Atari in Lights
Theater lighting designer's Atari C.A.D.by MICHAEL CIRAOLO, Antic Associate Editor
Brentano is the stage lighting designer and lecturer for the Drama Department
of U.C. Berkeley. He has also been a dedicated Atari hacker since he bought
his 800 back in the days when it cost $800.
When you think about it, designing the lighting for a theatrical production is a highly information-intensive task. You have to combine dozens of color filters, lights, cables and dimmers in order to get the job done.
"A typical show will require 150-200 lights. For each light you must keep track of the following-name or label, any one of several hundred colors, circuit which plugs the unit into the control board, a dimmer switch and stage focus spot where the light is aimed. Also each light unit will have different level settings for up to 200 cues, Brentano said.
Designing the lighting for a show traditionally requires extensive drafting of diagrams and long lists of each light's location, focus and so on. For each show, lights, cables and other material also have to be ordered-more paperwork.
Brentano now uses his Atari to handle the entire process. He wrote a BASIC routine to draw the lighting characters in Graphic 8, and uses Graphics Master software to produce a design layout template.
He also uses SynFile + to keep track of lighting information which can be sorted-by focus, type of light, etc.
COMPUTER AIDED DESIGN
Brentano isn't content to simply turn the paperwork over to his Atari. He's planning to unite his lighting programs and utilities in one system, a computer aided design (CAD) package for the Atari.
"Nobody has yet developed a system where you're simultaneously hooked into the stage cues and all the lighting unit information," Brentano said.
"For the price of two IBM graphics boards and a whistle, I can produce a package with an Atari, dot-matrix printer, disk drives and the software to do all the CAD lighting work," Brentano figured. All for around $1,000.
"Ideally you'd have onscreen a picture of the lighting diagram, and you'd use a light pen or mouse to circle and call up all the information on given unit."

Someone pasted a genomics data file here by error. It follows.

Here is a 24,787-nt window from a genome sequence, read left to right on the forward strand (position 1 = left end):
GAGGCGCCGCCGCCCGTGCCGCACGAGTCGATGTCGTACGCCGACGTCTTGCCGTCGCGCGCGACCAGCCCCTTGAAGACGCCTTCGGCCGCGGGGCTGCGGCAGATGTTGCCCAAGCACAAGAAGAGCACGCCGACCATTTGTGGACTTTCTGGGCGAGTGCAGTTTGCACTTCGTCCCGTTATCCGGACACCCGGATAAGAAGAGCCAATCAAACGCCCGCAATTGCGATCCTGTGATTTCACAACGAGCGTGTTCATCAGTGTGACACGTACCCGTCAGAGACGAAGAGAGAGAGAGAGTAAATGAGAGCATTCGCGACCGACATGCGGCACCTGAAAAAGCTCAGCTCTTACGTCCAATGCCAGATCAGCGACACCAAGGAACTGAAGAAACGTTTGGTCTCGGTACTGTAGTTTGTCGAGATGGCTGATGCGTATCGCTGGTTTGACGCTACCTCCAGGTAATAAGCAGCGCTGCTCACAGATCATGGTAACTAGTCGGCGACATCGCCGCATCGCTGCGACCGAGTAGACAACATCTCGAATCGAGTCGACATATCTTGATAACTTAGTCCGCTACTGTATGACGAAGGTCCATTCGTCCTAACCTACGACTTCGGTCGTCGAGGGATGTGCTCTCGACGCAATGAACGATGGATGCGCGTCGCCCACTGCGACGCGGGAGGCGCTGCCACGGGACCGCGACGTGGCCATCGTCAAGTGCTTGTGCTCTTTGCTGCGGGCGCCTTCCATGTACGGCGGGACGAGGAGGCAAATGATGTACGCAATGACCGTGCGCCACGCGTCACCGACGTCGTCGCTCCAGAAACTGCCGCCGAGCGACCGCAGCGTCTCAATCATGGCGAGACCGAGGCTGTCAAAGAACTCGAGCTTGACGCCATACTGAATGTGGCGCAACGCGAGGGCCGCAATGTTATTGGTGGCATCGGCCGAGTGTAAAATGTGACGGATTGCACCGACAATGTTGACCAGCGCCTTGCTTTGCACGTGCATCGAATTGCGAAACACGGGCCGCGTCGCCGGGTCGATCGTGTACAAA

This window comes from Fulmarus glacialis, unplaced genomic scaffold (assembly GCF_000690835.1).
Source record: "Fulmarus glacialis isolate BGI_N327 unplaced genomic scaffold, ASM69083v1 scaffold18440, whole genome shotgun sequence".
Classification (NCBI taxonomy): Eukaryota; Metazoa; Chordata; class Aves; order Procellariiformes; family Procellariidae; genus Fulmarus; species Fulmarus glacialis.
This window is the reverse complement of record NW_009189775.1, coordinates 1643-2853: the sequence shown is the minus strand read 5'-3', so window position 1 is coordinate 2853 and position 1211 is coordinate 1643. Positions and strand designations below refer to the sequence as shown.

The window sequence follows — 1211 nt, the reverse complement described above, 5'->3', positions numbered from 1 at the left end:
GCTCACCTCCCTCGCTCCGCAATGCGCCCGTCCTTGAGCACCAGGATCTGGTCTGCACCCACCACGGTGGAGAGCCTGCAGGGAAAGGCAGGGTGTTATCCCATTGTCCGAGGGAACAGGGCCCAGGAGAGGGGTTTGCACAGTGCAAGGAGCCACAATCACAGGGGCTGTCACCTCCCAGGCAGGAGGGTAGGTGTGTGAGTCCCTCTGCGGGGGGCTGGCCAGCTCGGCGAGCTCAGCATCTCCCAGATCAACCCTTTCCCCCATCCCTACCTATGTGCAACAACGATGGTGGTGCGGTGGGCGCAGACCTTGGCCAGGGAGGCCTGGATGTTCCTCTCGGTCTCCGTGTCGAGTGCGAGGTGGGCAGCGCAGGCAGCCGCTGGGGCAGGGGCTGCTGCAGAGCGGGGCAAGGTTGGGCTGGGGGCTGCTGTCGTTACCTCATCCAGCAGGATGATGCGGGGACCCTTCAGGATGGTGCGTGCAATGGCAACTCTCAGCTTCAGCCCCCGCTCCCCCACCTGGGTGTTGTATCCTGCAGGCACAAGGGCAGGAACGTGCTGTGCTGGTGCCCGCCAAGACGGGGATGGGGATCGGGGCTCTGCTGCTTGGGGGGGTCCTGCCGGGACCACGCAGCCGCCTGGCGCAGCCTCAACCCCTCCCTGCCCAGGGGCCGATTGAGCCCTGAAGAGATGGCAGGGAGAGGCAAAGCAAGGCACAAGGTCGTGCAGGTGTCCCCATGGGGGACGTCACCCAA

After producing a package to do CAD lighting design, the next step is direct computer control of the lighting board. "The technology of light board computers is primitive-the interface to all the knobs and controls is expensive," the designer explained.
The light board Brentano uses at U.C. Berkeley costs $37,000, not including the dimmers. "That's ridiculous when an Atari costs $120," Brentano said.
"LET'S MAKE A SHOW"
"It's surprising how many stagehands own Ataris-they like to play games. And we all play this game together, "Let's go make a show". Backstage crafts simply offer bigger and more expensive toys."
Brentano maintains that the Atari appeals to stagehands because of the machine's game tradition and because it's not hard to get inside the computer and play with it.
"You can do a lot of this design with the Macintosh and File Vision" Brentano admitted. FileVision is a visual database which lets you design icons that can be moved around the screen. Each icon also represents detailed information, such as the focus, location and type of each light.
"But Apple has a certain snobbishness I object to," said Brentano, who believes that the Atari is the best 8-bit machine on the market. "Pong is the greatest thing since sliced bread."
Brentano's dedication to the Atari has made it the computer of choice for a theatrical bulletin board he's starting.
Based on an Atari 800, an MPP 1000C modem and two disk drives, Brentano's bulletin board will cater to the theatrical lighting community. It will have classified ads for jobs, equipment and so on. The board will also feature electronic mail, hints and tips for lighting designers, product reviews and comments.
"Eventually, I want to be able to dump a show's files to the bulletin board, so rental companies can log on, look at the file, and give me a price."
"A problem with theater is that we spend $10-20,000 per show Any way to share information saves money, Brentano said. "There's a need for a clearinghouse of information."
Brentano's board will be the only Atari theater BBS in the country-and only the second theater board of any kind. It is called JCN (James' Computer Network). The phone number is (415) 562-3364.
"JCN-it's like HAL in '2001.' HAL was from one letter before IBM. JCN is one letter after."
The map and key above are used to tell theater electricians where to hang certain lights, what kinds of lights to use, and what focus each light requires.